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Ten Principles for Life II

From Finishing Well: How Pathfinders Transform Success to Significance

Which rows below need to be calendarized?
Calendarization ≈ working something out in time.
In what sequence?
What comes before what?
This is life design work—not just an inherited life.

Topic
Notes
* Ten Principles for Life II
Great advice drawn from three interviews with
Peter Drucker by Bob Buford
V Find out who you are.
* One of the lessons Peter taught me through our long-term personal relationship is to find out what my strengths are and put them to work.
See Managing Oneself on strengths
* "Whenever people are on the road to success," he said, "they tend to think of repositioning as something they do if they're a failure.
* But I would say that you ought to reposition when you're a success, because that's when you can afford it."
* Repositioning for significance makes more sense when you know who you are and where you belong.
V Reposition yourself for full effectiveness and fulfillment in life's second half.
* It's only with this knowledge of ourselves, Peter said, that you can reposition yourself for full effectiveness and fulfillment in the second half.
* "Early in their careers," he said, "people tend to have a fairly limited time frame of four years or so.
* They can't visualize what comes after that."
* By the time they achieve a measure of success, the time frame expands.
* "Suddenly they begin to think about options that are 20, 30 or more years ahead of them."
* Imagine how the range of possibilities increases when you add 20 or 30 years to your frame of reference—a whole second adulthood!
V Find your existential core.
* The most important thing, Peter said, is "to have faith as your existential core."
See December 23-26 in The Daily Drucker
* What faith does, he said, is to provide the framework for your work, your job, your value system, your personal relationships, and all the other things that make you who you are.
* "There's a strong correlation between high achievement and the ability to come to terms with life's basic questions."
* And he added, "I think the most successful people are those who have a strong faith.
* They're people who all their lives have believed in faith, hope, and charity, and who believe that the greatest of these is charity."
* If they have faith and hope, he said, "now they're ready to move to charity, and there is a very substantial correlation between religious faith, religious commitment, and success as doers in the community."
V Make your life your endgame.
* The goal, Peter said, is not just a long life or even a prosperous one: it's to make a meaningful life out of an ordinary one.
* At some point everybody wonders, "What's it all about, anyway?"
* Life is often perplexing, and merely chasing "the dream" may not be enough.
* The question most halftimers ask themselves is, "What do I do now?"
* The answer is to set your sights on achievements that really matter, that will make a difference in the world.
Odd as it seems, you will achieve the greatest results in business and career if you drop the word ‘achievement’ from your vocabulary. Replace it with ‘contribution.’ Aiming high — Peter F. Drucker
* And set them far enough ahead of where you are today that the journey will be demanding but worth the effort.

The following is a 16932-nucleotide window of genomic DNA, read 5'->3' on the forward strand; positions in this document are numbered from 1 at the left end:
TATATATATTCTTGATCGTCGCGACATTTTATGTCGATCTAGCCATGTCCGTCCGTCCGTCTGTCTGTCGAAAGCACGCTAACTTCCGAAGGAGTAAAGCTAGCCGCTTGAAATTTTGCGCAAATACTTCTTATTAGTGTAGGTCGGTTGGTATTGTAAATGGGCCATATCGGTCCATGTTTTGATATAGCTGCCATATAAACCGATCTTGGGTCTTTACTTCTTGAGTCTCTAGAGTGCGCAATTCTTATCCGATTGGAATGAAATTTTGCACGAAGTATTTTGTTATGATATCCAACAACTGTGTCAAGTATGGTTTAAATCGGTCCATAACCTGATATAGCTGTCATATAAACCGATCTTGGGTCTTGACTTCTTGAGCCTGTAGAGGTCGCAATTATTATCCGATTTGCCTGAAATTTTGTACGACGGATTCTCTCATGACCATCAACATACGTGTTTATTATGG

* As Peter put it, "Make your life your endgame."
V Planning doesn't work.
* Peter maintained that planning doesn't work.
* You can prepare yourself, learn what you ought to know, and expand your experience and professionalism, but ultimately, he said, "opportunity comes in over the transom," and that means you have to be flexible, ready to seize the right opportunities when they come.
* "Too much planning," he said, "can make you deaf to opportunity." Find "unexpected" here.
* Knowing what you want to do, and being prepared and equipped to do it, is more important than the specific "how."
V Peter said, "Opportunity knocks, but it only knocks once.
* You have to be ready for the accident."
V You have to know your valueshere.
* What questions should you be asking about yourself and your life?
* Peter said, "If you don't respect a job, not only will you do a poor job of it but it will corrupt you, and eventually it may even kill you."
* If you are a person of faith, you assume a certain value system.
V But there's a value system for your work, as well.
V By way of example, Peter said, "Ninety-nine percent of all physicians should not become hospital administrators.
V Why?
V Because they have no respect for the job.
* They're physicians and they feel that hospital administration is a job for clerks.
* Most physicians I know, including my brother, don't respect the job."
* Knowing what you value and what you don't can keep you from making some bad choices along the way.
V You have to define what finishing well means to you.
* Peter said, "I don't think I ever in my life considered making a lot of money as major success.
* My definition of success changed a long time ago.
* I love doing consulting work and writing—I regularly lose track of time when I'm doing those things.
* But finishing well, and how I want to be remembered, those are the things that matter now.
* Making a difference in a few lives is a worthy goal.
* Having enabled a few people to do the things they want to do: that's really what I want to be remembered for."
* Peter's definition is right on track for halftimers.
* Ultimately, success has to be viewed in context, and the best context is knowing what finishing well means to you.
V You have to know the difference between harvesting and planting.
* For most of us, the early part of our careers is a time of planting.
* It's about finding out what we do best and where we get the most satisfaction.
* During our "warrior" years we spend the majority of our time planting, building, expanding, and tending the farm.
* But planting season eventually comes to an end, and the time comes to start thinking about harvesting the rewards of what we've sown.